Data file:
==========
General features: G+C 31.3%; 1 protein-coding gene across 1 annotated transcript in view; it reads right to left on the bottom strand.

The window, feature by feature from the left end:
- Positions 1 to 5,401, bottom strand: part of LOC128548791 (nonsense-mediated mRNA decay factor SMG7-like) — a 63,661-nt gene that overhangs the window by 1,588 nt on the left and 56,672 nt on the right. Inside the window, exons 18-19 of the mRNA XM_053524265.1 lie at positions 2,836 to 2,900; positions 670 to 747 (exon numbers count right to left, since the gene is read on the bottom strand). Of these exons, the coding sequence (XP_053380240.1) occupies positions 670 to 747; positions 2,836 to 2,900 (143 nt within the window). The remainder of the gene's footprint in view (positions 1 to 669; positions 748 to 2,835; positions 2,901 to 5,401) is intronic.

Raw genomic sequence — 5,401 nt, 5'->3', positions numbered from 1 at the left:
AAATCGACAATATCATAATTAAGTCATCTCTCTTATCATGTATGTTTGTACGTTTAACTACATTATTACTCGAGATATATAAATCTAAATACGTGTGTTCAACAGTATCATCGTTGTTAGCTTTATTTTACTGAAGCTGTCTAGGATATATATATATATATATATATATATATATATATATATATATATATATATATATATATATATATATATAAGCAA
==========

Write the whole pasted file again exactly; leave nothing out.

General features: G+C 31.3%; 1 protein-coding gene across 1 annotated transcript in view; it reads right to left on the bottom strand.

The window, feature by feature from the left end:
- Positions 1 to 5,401, bottom strand: part of LOC128548791 (nonsense-mediated mRNA decay factor SMG7-like) — a 63,661-nt gene that overhangs the window by 1,588 nt on the left and 56,672 nt on the right. Inside the window, exons 18-19 of the mRNA XM_053524265.1 lie at positions 2,836 to 2,900; positions 670 to 747 (exon numbers count right to left, since the gene is read on the bottom strand). Of these exons, the coding sequence (XP_053380240.1) occupies positions 670 to 747; positions 2,836 to 2,900 (143 nt within the window). The remainder of the gene's footprint in view (positions 1 to 669; positions 748 to 2,835; positions 2,901 to 5,401) is intronic.

Raw genomic sequence — 5,401 nt, 5'->3', positions numbered from 1 at the left:
AAATCGACAATATCATAATTAAGTCATCTCTCTTATCATGTATGTTTGTACGTTTAACTACATTATTACTCGAGATATATAAATCTAAATACGTGTGTTCAACAGTATCATCGTTGTTAGCTTTATTTTACTGAAGCTGTCTAGGATATATATATATATATATATATATATATATATATATATATATATATATATATATATATATATATATATAAGCAA